Eastern Tour Day One Commentary from Mark Bernard

August 16, 2009 07:00 PM

Day one of the 2009 Midwest Pro Farmer Crop Tour saw my group heading out of Columbus and taking a slightly northeast bearing towards Marion, heading towards Attica Junction, Tiffin, Fremont, Defiance (good pie at Bud's in Defiance) and crossing the Ohio border at Payne into IN. The crew in my van today was largely veteran, composed of Ian Berry from Dow Jones in Chicago, Gavin Koo of Bain Capital in Boston, and Eduardo Navarro from Aldimones in Guadalajara Mexico.

Counties sampled in Ohio by our route included Crawford, Seneca, Sandusky, Wood, Henry, Defiance and Paulding. Yields bounced around but trended worse as we neared the IN border, ranging from a low of 106 to a high of 221 bu./acre. Soybean pod counts in the 3' x 3' were also all over the board as well, with low counts in the 590 range all the way over 2000.

This is my sixth tour of duty on the Pro Farmer Midwest Crop Tour and it's probably the most impressive Ohio crop I've sampled to date. Overall crop health is excellent with disease pressure in both corn and beans very light. We did note some phytophthora on a few plants in one soybean field and a few plants with SDS detected by budding plant pathologist Gavin Koo.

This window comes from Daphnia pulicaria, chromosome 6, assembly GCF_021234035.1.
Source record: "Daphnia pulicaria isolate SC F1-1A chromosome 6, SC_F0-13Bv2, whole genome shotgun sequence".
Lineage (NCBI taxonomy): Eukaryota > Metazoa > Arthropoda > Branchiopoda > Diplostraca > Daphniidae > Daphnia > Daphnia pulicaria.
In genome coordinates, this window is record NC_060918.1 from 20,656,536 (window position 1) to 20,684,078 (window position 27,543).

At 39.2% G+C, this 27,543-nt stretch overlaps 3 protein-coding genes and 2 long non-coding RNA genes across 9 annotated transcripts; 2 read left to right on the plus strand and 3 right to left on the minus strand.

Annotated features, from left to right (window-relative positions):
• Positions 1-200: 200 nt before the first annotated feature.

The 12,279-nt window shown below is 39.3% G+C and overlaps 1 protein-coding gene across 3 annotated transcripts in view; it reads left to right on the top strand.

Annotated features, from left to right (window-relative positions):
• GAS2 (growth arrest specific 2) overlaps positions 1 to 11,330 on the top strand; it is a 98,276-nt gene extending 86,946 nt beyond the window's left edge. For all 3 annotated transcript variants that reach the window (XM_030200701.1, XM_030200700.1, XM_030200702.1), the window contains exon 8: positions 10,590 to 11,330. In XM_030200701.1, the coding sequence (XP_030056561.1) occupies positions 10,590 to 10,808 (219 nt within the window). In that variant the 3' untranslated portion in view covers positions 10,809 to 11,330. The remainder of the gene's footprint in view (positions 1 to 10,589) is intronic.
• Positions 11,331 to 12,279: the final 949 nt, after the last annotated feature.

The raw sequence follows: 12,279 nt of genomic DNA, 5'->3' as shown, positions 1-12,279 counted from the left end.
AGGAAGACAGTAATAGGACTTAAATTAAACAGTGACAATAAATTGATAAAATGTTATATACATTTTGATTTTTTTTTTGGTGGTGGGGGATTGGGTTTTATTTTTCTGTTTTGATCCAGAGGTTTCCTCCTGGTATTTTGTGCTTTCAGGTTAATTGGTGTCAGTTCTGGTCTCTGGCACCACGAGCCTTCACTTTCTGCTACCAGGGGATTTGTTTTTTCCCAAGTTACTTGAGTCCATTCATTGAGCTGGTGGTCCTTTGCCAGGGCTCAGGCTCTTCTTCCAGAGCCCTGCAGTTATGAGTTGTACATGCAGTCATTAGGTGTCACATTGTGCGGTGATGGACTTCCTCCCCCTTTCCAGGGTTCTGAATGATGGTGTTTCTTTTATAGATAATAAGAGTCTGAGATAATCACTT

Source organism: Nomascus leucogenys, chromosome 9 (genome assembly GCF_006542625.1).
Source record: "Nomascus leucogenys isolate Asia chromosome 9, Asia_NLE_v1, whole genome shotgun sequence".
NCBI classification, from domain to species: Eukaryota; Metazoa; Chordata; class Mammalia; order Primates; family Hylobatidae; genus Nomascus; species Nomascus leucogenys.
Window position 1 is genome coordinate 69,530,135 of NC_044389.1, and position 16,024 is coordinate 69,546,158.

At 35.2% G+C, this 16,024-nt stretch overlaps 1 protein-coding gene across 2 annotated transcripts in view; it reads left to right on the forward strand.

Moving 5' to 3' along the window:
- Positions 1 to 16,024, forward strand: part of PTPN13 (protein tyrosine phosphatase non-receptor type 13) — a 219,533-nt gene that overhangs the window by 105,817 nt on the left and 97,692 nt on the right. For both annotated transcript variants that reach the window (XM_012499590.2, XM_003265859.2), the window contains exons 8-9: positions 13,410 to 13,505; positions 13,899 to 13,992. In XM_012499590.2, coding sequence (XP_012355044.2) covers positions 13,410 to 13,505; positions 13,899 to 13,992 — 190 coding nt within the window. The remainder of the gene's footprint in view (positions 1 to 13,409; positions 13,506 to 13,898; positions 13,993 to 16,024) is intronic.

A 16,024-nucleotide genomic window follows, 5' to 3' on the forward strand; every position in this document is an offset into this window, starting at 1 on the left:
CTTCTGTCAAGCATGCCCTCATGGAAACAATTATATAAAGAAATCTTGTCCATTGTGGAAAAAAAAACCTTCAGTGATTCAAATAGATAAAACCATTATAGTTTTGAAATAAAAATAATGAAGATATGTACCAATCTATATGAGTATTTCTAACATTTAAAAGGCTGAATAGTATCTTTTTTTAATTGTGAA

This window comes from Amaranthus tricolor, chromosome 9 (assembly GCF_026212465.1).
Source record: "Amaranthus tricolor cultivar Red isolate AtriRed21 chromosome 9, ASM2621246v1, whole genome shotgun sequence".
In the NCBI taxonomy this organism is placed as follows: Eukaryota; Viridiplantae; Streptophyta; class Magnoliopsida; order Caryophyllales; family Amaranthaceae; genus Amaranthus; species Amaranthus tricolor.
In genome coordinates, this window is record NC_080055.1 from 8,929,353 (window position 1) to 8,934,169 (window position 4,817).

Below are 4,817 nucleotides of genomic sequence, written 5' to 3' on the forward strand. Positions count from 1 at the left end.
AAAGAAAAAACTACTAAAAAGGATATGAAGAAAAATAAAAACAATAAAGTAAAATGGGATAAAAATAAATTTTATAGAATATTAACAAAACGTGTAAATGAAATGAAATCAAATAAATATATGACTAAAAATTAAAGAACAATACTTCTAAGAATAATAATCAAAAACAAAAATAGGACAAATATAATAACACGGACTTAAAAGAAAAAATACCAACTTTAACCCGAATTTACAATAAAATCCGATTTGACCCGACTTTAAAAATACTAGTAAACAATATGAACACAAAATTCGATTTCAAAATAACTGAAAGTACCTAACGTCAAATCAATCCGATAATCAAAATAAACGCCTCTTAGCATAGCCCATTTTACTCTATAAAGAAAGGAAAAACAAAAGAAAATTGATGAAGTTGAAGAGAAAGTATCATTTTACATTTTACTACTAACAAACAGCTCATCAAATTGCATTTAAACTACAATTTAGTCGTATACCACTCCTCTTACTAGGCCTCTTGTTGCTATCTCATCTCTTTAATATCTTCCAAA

On the corn side, more of the same; a little common rust on a few plants and a touch of eyespot noted on our last stop in IN, not enough to be of any importance. There was also a relative lack of insect pest pressure. Oh sure, we saw a few soybean aphids, the Western corn rootworm beetle adults and even a few spider mites causing some stippling in one of the drier soybean fields. However, these were more of a novelty this time around and nothing to raise anyone's blood pressure enough call out the spray plane.

Something that has definitely changed for the better is the harvestable ears we've picked up in Ohio this time around. The word is out; if you want higher yields you must have higher plant populations to get them, particularly with some genetics. Hybrids genetics have come a long way in the past 6 years and stalk strength is a large part of that. Overall Tour average ear counts in Ohio average about 27,500 per acre this year as compared to somewhere in the 26,000 per acre range for '08. No surprise that the estimated yield for this year's Tour was nearly 11 bu./acre higher than last year and more ears is a large part of it.

The soybean crop seen on my route today was equally as noteworthy. The soybean pod count was up and while it doesn't necessarily translate into higher soybean yields, it certainly doesn't hurt. Ditto for being relatively free of insect and disease pressure. There are however some flies in the proverbial ointment. Moisture to finish this crop will need to start occurring with some regularity or the potential measured today will not be realized. We did get rained on about three times today, driving through some absolute cloudbursts. That was the problem though, they were very localized. And, like much of the rest of the country, there will need to be warm temperatures to go along with that rainfall. One without the other won't cut it, and those are some big "if's."

Tomorrow we push on through IN and into eastern IL.

Click here for complete 2009 Pro Farmer Midwest Crop Tour Coverage.
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